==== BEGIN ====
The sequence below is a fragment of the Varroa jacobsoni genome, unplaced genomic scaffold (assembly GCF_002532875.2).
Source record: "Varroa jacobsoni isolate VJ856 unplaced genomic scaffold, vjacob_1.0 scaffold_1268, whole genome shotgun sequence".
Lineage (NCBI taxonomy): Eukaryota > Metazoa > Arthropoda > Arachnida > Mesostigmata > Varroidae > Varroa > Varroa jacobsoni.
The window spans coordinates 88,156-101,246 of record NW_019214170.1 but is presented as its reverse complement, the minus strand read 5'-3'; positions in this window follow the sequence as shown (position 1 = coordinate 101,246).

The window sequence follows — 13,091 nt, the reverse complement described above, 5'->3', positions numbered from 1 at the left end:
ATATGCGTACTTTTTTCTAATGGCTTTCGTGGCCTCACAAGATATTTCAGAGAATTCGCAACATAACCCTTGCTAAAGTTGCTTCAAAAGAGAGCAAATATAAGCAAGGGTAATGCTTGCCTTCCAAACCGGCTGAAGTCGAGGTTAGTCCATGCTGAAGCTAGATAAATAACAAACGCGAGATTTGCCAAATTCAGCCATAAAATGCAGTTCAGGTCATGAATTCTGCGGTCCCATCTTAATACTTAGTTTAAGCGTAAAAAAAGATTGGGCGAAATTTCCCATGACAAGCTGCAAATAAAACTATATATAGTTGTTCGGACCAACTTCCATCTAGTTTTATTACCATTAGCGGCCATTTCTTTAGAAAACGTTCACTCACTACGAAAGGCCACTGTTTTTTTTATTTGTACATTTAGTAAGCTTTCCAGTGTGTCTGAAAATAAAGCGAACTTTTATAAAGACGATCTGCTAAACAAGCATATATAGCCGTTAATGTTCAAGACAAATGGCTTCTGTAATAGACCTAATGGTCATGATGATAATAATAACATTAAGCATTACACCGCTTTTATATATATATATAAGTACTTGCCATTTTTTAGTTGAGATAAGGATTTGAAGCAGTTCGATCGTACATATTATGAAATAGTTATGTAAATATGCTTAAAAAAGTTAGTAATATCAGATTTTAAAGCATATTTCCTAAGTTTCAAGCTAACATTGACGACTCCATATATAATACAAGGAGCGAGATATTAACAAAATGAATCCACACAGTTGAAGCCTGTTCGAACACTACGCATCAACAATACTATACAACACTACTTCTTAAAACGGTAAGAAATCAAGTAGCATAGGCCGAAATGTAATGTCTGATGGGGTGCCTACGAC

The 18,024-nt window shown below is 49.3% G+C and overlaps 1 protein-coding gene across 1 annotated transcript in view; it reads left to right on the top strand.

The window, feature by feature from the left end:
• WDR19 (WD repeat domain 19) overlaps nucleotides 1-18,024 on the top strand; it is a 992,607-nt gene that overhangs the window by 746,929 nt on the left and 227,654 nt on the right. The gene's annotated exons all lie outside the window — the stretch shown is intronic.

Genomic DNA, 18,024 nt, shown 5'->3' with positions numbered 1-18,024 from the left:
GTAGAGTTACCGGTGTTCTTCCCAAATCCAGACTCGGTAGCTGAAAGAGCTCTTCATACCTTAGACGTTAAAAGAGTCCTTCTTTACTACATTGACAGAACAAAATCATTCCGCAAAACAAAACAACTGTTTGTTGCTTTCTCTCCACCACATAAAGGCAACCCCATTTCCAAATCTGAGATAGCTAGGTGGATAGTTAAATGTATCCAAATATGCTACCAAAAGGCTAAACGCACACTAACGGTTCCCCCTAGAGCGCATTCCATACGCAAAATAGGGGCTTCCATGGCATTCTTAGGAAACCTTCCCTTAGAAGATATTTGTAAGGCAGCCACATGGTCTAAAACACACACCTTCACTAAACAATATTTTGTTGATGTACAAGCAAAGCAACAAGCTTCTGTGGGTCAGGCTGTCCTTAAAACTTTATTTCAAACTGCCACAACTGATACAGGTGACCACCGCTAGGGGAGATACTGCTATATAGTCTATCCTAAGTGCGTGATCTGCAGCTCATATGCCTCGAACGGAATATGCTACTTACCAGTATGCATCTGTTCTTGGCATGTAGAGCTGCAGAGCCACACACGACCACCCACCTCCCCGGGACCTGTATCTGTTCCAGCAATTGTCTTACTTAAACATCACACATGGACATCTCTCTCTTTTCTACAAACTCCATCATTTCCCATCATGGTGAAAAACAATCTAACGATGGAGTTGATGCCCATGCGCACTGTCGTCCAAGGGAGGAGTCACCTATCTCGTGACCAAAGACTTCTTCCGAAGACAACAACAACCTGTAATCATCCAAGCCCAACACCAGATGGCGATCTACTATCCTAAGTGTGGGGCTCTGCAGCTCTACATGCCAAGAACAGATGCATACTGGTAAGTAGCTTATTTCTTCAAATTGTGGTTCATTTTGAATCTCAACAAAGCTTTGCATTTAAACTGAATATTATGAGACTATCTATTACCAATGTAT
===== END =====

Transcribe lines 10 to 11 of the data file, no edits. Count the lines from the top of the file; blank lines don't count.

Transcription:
Genomic DNA, 18,024 nt, shown 5'->3' with positions numbered 1-18,024 from the left:
GTAGAGTTACCGGTGTTCTTCCCAAATCCAGACTCGGTAGCTGAAAGAGCTCTTCATACCTTAGACGTTAAAAGAGTCCTTCTTTACTACATTGACAGAACAAAATCATTCCGCAAAACAAAACAACTGTTTGTTGCTTTCTCTCCACCACATAAAGGCAACCCCATTTCCAAATCTGAGATAGCTAGGTGGATAGTTAAATGTATCCAAATATGCTACCAAAAGGCTAAACGCACACTAACGGTTCCCCCTAGAGCGCATTCCATACGCAAAATAGGGGCTTCCATGGCATTCTTAGGAAACCTTCCCTTAGAAGATATTTGTAAGGCAGCCACATGGTCTAAAACACACACCTTCACTAAACAATATTTTGTTGATGTACAAGCAAAGCAACAAGCTTCTGTGGGTCAGGCTGTCCTTAAAACTTTATTTCAAACTGCCACAACTGATACAGGTGACCACCGCTAGGGGAGATACTGCTATATAGTCTATCCTAAGTGCGTGATCTGCAGCTCATATGCCTCGAACGGAATATGCTACTTACCAGTATGCATCTGTTCTTGGCATGTAGAGCTGCAGAGCCACACACGACCACCCACCTCCCCGGGACCTGTATCTGTTCCAGCAATTGTCTTACTTAAACATCACACATGGACATCTCTCTCTTTTCTACAAACTCCATCATTTCCCATCATGGTGAAAAACAATCTAACGATGGAGTTGATGCCCATGCGCACTGTCGTCCAAGGGAGGAGTCACCTATCTCGTGACCAAAGACTTCTTCCGAAGACAACAACAACCTGTAATCATCCAAGCCCAACACCAGATGGCGATCTACTATCCTAAGTGTGGGGCTCTGCAGCTCTACATGCCAAGAACAGATGCATACTGGTAAGTAGCTTATTTCTTCAAATTGTGGTTCATTTTGAATCTCAACAAAGCTTTGCATTTAAACTGAATATTATGAGACTATCTATTACCAATGTAT